Nostalgia and Populism: An Empirical Psychological Perspective

Tim Wildschut, Constantine Sedikides, Anouk Smeekes

Research output: Contribution to journalArticleAcademicpeer-review


For centuries, nostalgia denoted homesickness, but current dictionary definitions indicate that these two concepts have parted ways and acquired discrete meanings. However, it is one thing to demonstrate that contemporary definitions of nostalgia and homesickness are distinct; it is another to show that the way people think about nostalgia and its characteristics corresponds to this lexicographic knowledge. In 2012, Erica G. Hepper and colleagues therefore asked laypeople to identify which features they considered most characteristic of the construct 'nostalgia' and found that respondents conceptualised nostalgia as a predominantly positive, social, and past-oriented emotion. In nostalgic reverie, one brings to mind a fond and personally meaningful event, often involving one's childhood. The person tends to see the event through rose-coloured glasses and may even long to return to the past. As a result, he or she feels sentimental, typically happy but with a hint of sadness.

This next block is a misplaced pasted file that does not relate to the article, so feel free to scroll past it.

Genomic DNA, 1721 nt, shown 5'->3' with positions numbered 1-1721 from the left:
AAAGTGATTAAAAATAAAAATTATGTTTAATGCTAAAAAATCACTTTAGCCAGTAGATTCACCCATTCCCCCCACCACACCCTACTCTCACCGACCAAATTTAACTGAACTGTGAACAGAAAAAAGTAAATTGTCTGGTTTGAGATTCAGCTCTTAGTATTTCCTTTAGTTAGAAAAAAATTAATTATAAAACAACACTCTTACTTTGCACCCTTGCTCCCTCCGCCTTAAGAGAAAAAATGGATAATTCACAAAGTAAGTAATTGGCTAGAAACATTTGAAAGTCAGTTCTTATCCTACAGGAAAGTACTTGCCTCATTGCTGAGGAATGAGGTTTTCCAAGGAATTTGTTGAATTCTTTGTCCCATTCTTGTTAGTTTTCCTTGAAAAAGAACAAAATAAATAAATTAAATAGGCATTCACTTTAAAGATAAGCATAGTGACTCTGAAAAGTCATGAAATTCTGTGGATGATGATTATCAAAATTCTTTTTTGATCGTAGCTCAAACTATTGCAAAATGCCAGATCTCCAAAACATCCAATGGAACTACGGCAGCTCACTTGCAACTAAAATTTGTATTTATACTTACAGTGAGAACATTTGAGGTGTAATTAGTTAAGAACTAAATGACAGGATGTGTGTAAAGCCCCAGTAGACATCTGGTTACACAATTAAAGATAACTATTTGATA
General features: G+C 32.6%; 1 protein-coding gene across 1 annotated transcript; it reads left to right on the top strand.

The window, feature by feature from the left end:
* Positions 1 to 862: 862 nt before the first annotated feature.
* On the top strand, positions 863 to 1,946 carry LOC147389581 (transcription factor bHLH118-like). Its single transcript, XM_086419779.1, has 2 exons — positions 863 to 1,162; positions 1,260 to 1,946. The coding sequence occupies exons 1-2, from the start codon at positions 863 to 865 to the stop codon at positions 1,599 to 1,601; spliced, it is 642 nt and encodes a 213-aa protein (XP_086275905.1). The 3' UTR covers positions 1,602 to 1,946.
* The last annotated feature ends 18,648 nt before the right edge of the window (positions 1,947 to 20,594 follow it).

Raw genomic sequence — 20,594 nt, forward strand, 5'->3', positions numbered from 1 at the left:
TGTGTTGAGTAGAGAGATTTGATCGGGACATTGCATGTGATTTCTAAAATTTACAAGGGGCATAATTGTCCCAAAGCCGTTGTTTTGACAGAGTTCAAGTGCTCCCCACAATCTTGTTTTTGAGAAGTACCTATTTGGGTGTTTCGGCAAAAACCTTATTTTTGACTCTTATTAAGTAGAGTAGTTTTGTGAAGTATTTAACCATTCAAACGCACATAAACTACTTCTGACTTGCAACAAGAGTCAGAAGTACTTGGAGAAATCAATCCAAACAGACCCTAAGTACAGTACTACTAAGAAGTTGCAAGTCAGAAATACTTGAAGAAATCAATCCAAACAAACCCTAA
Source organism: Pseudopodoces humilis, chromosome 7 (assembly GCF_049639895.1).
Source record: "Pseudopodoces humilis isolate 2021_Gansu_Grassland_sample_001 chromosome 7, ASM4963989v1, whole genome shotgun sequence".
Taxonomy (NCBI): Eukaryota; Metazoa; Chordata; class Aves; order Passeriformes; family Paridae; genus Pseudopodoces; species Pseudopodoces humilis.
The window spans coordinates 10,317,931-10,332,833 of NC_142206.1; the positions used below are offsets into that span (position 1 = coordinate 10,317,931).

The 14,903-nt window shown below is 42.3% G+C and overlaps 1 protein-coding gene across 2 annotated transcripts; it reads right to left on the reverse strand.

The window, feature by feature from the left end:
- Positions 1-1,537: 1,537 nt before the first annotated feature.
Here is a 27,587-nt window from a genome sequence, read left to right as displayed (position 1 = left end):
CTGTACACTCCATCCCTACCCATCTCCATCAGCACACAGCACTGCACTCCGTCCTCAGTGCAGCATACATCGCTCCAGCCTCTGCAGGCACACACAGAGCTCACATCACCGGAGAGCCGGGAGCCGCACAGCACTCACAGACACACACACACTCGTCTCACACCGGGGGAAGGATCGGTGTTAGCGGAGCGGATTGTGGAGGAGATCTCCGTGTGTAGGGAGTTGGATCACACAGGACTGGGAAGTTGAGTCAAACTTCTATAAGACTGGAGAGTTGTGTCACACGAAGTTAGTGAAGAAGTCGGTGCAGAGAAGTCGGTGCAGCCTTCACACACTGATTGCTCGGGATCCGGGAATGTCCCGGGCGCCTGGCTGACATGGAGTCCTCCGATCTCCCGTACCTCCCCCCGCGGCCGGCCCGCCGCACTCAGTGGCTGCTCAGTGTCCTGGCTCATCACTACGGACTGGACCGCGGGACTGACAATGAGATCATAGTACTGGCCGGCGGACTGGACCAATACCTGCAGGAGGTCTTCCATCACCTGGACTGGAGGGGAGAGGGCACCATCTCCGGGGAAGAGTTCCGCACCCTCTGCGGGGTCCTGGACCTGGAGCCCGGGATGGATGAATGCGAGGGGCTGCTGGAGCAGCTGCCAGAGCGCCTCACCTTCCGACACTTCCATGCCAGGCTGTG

Original languageEnglish
Pages (from-to)125-132
JournalZeithistorische Forschungen / Studies in Contemporary History
Issue number1
Publication statusPublished - 2021


  • nostalgia
  • reminiscence
  • emotionality
  • populism


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